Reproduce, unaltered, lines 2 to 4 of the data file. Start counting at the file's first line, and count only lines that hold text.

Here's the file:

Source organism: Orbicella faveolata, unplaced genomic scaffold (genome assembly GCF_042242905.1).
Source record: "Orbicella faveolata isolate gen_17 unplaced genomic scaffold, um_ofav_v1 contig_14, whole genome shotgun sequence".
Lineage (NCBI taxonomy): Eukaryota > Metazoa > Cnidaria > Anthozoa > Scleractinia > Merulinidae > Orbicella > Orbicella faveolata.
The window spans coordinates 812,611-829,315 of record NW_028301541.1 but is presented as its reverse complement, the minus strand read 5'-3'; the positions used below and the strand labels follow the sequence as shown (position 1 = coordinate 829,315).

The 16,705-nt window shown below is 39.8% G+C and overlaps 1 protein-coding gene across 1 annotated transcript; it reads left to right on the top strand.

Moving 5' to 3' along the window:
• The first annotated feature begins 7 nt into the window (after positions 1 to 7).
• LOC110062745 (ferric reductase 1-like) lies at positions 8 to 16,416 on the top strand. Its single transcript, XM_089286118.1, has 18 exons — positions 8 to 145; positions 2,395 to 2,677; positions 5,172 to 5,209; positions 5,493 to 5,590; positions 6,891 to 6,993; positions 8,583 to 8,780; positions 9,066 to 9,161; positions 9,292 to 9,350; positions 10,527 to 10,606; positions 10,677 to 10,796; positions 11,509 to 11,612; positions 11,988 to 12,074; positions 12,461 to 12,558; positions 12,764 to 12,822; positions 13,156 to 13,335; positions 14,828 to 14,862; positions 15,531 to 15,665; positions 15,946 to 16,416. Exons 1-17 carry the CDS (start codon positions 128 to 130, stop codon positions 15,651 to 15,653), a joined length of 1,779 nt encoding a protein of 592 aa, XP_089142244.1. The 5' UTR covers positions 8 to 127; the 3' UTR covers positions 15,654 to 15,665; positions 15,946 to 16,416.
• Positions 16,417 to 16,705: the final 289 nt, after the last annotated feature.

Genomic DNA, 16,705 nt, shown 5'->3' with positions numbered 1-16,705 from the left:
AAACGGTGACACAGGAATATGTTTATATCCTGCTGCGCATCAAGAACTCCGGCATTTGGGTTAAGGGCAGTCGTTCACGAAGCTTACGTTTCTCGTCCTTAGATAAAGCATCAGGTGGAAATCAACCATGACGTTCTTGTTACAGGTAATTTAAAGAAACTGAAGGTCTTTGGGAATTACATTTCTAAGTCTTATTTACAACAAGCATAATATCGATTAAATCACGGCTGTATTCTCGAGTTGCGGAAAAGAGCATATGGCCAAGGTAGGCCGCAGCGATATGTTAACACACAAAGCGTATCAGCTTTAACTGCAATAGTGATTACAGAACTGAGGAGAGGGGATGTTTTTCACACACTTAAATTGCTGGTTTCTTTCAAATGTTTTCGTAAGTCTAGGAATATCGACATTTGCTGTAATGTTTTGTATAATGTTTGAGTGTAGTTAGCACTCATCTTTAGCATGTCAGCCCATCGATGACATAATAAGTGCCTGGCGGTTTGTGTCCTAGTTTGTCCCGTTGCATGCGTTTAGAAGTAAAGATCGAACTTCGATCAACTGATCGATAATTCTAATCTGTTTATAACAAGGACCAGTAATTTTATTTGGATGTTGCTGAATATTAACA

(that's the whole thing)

Source record: "Orbicella faveolata isolate gen_17 unplaced genomic scaffold, um_ofav_v1 contig_14, whole genome shotgun sequence".
Lineage (NCBI taxonomy): Eukaryota > Metazoa > Cnidaria > Anthozoa > Scleractinia > Merulinidae > Orbicella > Orbicella faveolata.
The window spans coordinates 812,611-829,315 of record NW_028301541.1 but is presented as its reverse complement, the minus strand read 5'-3'; the positions used below and the strand labels follow the sequence as shown (position 1 = coordinate 829,315).